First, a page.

Educate or Vegucate

One aspect of nutrition I find myself so passionate about is education. Can you blame  me? Nutrition education is lacking so much in our schools it’s scary. It is so surprising that such useful information that children and young adults can take with them to improve their lives, fight diseases, and nourish their bodies, is overlooked and underused in their education. In high school I only received two weeks worth of information but it was not something I found useless at the time and we weren’t taught exactly the best information. This is actually more than I’ve heard most people received from their schools.

I am so passionate about improving nutritional education in schools because people should know what they’re eating and how it affects their bodies. Food is so much more than taste or even smell. Food is what keeps us alive, motivated. Food is our saving grace and nutrients, oh nutrients. They are so insanely important to keeping us alive and breathing and running correctly that it is amazing now that so many people don’t realize their significance.

I currently work at summer camp on Tuesdays teaching children ages 4-14 about nutrition and wellness. It’s exciting hearing that kids know so many fruits and vegetables and even say that they eat them regularly. However, many kids don’t know too many and also don’t know why we need them. For the younger kids, we focus on introducing nutritious foods as well as emphasizing “Always” foods that kids can always reach for and “Sometimes” foods that kids should only sometimes be eating. The older kids are a little more fun to work with because they have started asking me questions about sports nutrition and how our bodies absorb nutrients. However, my heart truly breaks in two when young kids ask me about dieting and losing weight. Let’s not focus on weight loss but rather health gains!

This led me to creating this blog! I have always wanted to educate and inform people about the correct nutrition information in easy ways to understand it all. Trust me, it gets real complicated real fast. I decided to start a small segment called Vegucate. Get it? Like educate but with the little veg in the front (short for veggies, short for vegetables) I truly amaze myself with these stupid puns. Vegucate will be all about tackling the issues that I have learned thus far in nutrition that are so important yet so many people may not know. Stay tuned for some of the awesome topics I will cover and if you have any requests or suggestions do not hesitate to let me know!

My Beginnings

It’s only right that my first official blog post talks about how I got started loving the world of fitness. Truth be told, I wasn’t always the nutrition loving, weight lifting spirit I am now and my childhood is a weird reflection of where I once was.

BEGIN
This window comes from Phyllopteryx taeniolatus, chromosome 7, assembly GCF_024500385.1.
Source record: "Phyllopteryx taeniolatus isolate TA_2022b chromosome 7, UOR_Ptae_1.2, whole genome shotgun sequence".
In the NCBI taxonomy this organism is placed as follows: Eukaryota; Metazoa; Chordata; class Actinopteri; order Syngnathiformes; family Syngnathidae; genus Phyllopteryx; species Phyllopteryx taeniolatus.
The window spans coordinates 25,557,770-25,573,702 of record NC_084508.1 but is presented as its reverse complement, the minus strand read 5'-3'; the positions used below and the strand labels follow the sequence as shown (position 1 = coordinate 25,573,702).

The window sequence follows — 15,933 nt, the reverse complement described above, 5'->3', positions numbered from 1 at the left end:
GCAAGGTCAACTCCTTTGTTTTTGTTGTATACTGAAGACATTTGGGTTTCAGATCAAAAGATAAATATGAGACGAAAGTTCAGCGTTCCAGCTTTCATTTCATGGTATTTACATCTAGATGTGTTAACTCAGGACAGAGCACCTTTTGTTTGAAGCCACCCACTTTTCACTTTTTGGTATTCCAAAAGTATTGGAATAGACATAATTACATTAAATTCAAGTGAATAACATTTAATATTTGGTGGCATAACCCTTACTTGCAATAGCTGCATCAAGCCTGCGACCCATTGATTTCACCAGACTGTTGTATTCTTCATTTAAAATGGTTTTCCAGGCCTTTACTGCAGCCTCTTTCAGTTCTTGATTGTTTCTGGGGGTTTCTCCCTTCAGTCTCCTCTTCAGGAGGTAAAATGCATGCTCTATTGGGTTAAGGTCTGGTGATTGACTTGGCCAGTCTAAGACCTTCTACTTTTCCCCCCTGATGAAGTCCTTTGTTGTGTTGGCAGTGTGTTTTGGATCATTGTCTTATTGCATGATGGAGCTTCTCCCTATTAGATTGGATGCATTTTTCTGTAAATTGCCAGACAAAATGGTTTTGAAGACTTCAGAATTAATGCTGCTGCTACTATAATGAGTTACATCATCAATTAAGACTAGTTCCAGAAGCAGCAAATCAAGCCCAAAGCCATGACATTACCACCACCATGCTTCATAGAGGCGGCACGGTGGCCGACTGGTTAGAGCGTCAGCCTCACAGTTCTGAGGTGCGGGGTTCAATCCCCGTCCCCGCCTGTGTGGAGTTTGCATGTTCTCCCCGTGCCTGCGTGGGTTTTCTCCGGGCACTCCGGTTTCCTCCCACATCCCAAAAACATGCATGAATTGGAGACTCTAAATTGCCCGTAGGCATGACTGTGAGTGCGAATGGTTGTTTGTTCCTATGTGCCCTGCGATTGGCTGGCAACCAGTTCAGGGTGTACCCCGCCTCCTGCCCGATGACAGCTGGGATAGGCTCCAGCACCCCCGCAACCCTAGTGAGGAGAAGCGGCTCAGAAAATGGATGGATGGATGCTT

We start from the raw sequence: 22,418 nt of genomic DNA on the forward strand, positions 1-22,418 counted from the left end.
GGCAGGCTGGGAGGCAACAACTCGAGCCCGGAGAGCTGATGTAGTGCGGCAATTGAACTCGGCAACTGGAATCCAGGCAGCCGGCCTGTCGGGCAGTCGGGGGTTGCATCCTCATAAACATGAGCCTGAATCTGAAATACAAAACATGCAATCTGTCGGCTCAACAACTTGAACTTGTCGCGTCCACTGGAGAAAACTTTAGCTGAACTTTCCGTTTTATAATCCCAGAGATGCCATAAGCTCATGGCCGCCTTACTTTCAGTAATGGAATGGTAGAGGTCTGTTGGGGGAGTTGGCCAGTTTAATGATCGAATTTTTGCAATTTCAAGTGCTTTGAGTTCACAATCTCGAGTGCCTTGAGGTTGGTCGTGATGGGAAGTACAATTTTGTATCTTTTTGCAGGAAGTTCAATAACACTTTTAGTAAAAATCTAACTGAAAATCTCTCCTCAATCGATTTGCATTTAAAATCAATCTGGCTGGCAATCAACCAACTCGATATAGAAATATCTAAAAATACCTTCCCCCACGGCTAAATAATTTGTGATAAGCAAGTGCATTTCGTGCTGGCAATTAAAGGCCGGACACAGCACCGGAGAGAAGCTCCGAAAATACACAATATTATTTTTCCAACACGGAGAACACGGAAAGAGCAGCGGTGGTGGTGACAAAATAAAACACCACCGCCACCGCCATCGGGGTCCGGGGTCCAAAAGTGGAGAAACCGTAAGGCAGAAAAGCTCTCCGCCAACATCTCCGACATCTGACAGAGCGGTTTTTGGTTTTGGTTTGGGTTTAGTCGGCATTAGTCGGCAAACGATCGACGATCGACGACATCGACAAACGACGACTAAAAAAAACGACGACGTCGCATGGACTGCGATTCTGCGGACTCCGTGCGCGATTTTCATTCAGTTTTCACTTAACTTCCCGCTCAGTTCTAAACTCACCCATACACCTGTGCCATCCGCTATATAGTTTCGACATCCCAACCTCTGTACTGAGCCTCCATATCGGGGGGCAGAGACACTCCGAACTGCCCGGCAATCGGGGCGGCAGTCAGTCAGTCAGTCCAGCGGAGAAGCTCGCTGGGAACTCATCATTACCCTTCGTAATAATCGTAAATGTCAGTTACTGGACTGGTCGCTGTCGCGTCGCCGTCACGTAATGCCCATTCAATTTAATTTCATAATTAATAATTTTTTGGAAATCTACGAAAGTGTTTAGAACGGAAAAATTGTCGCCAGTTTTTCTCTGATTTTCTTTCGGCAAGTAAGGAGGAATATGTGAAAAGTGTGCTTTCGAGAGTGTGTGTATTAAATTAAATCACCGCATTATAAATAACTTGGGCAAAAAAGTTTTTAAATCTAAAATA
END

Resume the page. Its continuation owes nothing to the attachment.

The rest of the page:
Sports. Ah yes, so many of them. Your childhood was either filled with them or you ran far in the other direction. Mine was a weird mix of both. I often joined sports (softball, gymnastics, volleyball, field events for track, goalie for lacrosse) that required the least amount of running. Most were short lived and some I was told I just was not good at. I played sports throughout middle school and high school and even intramurals in college, but I was not a super star athlete by any means (except in my mom’s eyes).

Nutrition. Such a love/hate relationship with nutrition. For someone studying to be a Dietitian, you would think I eat health 24/7 and know everything about fruits and veggies. That is not always the case. I have a terrible tendency to snack, a lot, I am constantly thinking about food and will plan my days around what I am eating. I’m serious I do this, I always have. I was the pickiest eater growing up and up until I was about 18, I had a fear of trying new foods. At 16, I tried new foods that promised to help me lose weight or speed up my metabolism (hello 3 cups of green tea and hot sauce on everything). Growing up, I ate cucumbers and microwavable raviolis everyday for lunch and Gushers for a snack. I am 99% positive I didn’t have my first real glass of water until I was 16 years old. My body was 40% Pepsi 40% chocolate milk and 20% Gushers juice up until then.

So now that you’ve heard my somewhat terrifying backstory, how did I decide to change all that and become healthy? When I was 16 years old, I fell into the trap of Seventeen Magazine workouts and reading articles of girls losing weight by eating minimal calories. At my peak, I was running up to 9 miles a day and eating below 1000 kcal. I tried this, I thought I loved it, I was slowly killing myself. It took me awhile to dig myself out of this trap, yet when I did I found myself falling into a new one. This time, I ate everything I come in my cabinets and never even caring about a workout. I quickly gained weight and realized how out of control I had become from restricting myself for so long. I made a promise to myself that I would find a health relationship with myself again, and I did.

Through research of my own, taking health classes, and even realizing that this happens to so many people, I was able to slowly love my body again. I love how working out make me feel and seeing results is always a huge motivator. Eating right also makes me feel great as it provides me with energy to get through my day and to fuel my workouts. I have no shame in the occasional ice cream or burger, because balance. I love my body and what it can do for me.

I love my story, for it led me to where I am today.

I love my passion, it has brought me to so many new experiences.